Why Everything Should Have Pockets

Pockets. Everything. Pockets on Everything.

Pockets: the billion-dollar invention that still hasn’t gotten enough attention. You heard it here first folks, pockets are actively being deprived of much-needed appreciation, and they won’t stand for it any longer.

From being inadequately sized to being deliberately excluded from certain clothing items, pockets are feeling the heat of an industry that’s going nowhere. It’s about time that we stand up for our helpful comrades considering all they have done for us.

These lil’ pouches have been there through thick and thin, in shorts and in pants and in most of the other questionable outfits you have worn in the past. Remember that time when you thought you were broke, but then your pocket surprised you with that extra 20 bucks you totally forgot even existed? Or the time as a kid when you finished half a lollypop, and proceeded to realize you wanted to save the rest of it for later? What did you do? Wrapped it back up and stuck it in your pocket, that’s what. Two hours later, the candy you placed in the deepest crevices of one of your back pockets is still warm from you sitting on it and is once again ready for your enjoyment.

At the time it was invented, the pocket — from the Northern French word “poque,” meaning “bag”— was less similar to the modernized version of the pocket that we are so accustomed to today, and more so to what we currently refer to as the “fanny pack.” Interestingly enough, this 15th century idea wasn’t even something that was sewn into clothing. Rather, they were relatively petite satchels that would hang from a man’s belt or tied around his waist (that is, according to “A Man’s Pockets” via The Art of Manliness).

Now, we know pockets as the shallow cavities in our bottoms, typically located on the hips and buttocks of men, women or anyone who enjoys a good ol’ pair of jeans. As fashion changed over the centuries, pockets were eventually incorporated into women’s clothing (which, if you ask me, is the biggest milestone in the history of women’s fashion).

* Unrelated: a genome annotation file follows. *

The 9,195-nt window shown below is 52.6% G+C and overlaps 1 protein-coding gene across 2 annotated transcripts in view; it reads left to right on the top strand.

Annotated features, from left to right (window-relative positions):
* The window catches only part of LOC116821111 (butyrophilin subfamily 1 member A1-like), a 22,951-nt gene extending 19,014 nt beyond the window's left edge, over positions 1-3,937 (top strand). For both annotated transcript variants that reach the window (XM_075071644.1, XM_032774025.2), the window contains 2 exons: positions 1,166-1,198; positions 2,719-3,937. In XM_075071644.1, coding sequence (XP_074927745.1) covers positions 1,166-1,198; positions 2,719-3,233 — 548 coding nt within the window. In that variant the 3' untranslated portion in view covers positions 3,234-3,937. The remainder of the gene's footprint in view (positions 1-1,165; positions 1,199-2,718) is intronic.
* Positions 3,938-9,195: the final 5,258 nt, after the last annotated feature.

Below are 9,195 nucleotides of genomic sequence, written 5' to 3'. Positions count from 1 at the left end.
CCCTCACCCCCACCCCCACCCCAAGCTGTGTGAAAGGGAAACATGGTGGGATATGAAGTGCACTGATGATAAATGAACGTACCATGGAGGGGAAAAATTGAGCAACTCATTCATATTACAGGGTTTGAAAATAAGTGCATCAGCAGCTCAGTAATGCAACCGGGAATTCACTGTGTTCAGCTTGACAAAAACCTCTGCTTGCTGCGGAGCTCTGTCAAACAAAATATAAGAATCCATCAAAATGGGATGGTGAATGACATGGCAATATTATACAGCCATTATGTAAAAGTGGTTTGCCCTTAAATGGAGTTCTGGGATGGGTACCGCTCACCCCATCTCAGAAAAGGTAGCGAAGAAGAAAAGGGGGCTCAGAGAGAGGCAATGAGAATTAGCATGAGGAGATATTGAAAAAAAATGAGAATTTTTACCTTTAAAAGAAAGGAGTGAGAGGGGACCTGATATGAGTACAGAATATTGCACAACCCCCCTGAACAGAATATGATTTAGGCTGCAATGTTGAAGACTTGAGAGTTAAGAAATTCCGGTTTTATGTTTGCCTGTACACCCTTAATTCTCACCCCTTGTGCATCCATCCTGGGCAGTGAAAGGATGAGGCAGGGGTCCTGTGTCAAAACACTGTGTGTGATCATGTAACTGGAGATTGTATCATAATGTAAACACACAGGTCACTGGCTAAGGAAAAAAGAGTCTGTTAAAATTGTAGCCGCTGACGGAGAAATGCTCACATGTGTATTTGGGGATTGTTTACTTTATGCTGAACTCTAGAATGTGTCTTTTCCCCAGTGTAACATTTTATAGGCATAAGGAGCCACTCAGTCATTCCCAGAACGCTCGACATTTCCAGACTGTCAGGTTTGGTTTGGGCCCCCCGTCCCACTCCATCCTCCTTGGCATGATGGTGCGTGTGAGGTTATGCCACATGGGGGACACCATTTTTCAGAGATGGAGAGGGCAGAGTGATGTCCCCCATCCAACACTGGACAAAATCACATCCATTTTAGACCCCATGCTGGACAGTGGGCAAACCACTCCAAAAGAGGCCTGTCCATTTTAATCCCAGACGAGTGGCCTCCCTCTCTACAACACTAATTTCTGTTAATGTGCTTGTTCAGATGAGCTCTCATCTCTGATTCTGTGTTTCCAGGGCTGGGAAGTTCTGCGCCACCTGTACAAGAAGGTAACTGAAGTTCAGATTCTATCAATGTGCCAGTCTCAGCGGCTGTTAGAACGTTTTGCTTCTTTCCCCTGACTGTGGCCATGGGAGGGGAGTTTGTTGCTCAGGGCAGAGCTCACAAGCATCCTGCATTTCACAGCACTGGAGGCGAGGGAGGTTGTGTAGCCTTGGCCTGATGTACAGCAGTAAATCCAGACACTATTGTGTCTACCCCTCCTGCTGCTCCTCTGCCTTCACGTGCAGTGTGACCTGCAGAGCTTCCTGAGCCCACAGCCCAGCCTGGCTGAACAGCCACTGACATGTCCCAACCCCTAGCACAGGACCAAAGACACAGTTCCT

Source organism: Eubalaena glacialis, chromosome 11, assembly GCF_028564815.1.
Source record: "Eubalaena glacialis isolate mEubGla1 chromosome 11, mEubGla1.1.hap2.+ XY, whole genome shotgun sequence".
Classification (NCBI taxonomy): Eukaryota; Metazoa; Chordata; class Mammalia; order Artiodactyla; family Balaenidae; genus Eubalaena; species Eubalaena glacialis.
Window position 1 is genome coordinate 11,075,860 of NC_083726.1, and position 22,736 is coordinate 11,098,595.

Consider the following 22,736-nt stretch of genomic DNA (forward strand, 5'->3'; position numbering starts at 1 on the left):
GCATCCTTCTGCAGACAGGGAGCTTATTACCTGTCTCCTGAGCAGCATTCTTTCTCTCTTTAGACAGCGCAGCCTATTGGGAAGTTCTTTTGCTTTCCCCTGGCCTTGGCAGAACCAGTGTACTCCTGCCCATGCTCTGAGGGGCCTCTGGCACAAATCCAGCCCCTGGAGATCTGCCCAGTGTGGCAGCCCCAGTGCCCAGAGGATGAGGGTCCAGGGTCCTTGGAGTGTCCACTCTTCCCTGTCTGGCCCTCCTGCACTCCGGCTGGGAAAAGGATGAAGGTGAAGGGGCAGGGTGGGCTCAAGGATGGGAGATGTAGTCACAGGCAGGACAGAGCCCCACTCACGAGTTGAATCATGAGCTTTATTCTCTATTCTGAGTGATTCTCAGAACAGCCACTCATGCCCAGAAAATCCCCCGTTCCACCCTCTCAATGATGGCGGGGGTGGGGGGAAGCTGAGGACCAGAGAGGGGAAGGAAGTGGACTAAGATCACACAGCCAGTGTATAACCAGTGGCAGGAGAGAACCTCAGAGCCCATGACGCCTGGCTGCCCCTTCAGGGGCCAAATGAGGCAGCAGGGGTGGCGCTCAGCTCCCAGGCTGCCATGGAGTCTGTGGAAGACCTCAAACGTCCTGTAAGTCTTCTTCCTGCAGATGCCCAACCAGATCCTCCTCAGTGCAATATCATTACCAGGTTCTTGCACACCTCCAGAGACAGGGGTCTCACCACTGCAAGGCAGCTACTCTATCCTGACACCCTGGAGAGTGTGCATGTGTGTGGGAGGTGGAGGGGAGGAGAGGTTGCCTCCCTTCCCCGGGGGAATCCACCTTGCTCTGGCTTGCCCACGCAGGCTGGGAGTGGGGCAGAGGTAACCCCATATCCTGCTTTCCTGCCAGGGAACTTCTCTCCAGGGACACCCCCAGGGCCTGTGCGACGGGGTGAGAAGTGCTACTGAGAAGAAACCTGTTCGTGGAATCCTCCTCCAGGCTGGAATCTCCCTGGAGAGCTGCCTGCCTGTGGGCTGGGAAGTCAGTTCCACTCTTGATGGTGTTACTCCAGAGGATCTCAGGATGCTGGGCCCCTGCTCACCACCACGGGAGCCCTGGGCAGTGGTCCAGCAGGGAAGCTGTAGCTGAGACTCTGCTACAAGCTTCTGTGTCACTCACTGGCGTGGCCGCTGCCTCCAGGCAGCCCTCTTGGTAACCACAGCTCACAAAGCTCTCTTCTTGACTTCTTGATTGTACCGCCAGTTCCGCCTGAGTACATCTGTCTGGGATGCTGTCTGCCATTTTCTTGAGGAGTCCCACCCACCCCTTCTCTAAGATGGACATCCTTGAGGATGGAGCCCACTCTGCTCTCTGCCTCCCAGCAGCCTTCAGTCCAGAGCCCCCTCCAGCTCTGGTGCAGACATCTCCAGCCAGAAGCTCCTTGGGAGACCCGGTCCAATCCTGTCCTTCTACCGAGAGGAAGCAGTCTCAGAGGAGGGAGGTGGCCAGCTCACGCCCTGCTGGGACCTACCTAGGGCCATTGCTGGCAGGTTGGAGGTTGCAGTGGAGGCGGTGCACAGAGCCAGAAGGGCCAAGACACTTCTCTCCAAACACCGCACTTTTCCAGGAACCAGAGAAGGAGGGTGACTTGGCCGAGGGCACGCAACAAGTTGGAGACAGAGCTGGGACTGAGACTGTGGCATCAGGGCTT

Although this was an improvement, the fashion industry is still compromising the full potential of pockets for the sake of what’s “trendy.” The very people who claim they have the authority to tell us what’s “cool” and what’s not are, more often than not, completely ignoring the sole purpose of pockets: to hold things.

Anyone who doesn’t live under a rock can see that phones are a substantial part of day-to-day life in society. Having a phone means needing a place to keep it where it is safe yet easily accessible (besides holding it in your hand), and while a pocket seems like a decent place to store a smartphone, pocket-makers are simply not keeping up with the times. As new phones emerge in the world of technology, it seems that the phrase “the bigger, the better” is being applied to their designs. With this steady increase in the size of phones, it is becoming more and more apparent that women’s pockets are not keeping up. Just imagine coming home with your new iPhone 6 Plus only to find that it doesn’t fit in any of your pants. Have fun lugging that clunky thing around.

There has also been an emergence of synthetic pockets. This is basically material that is sewn in such a way that it gives the illusion of a pocket, when in reality there is no pocket there. Whoever’s ludicrous idea this was must have forgotten the function of pockets while distracted by their charming allure (which is understandable, but unforgivable nonetheless).

Pockets are both practical and aesthetically pleasing, so why shouldn’t everything have pockets? Dresses and skirts are especially lacking in pockets, and if they do have them they are usually for decoration (hence, not for practical purposes). However, it seems that a recent outbreak of dresses with well-functioning pockets has triggered an overall positive reaction, bringing hope for a future filled with pocket equality.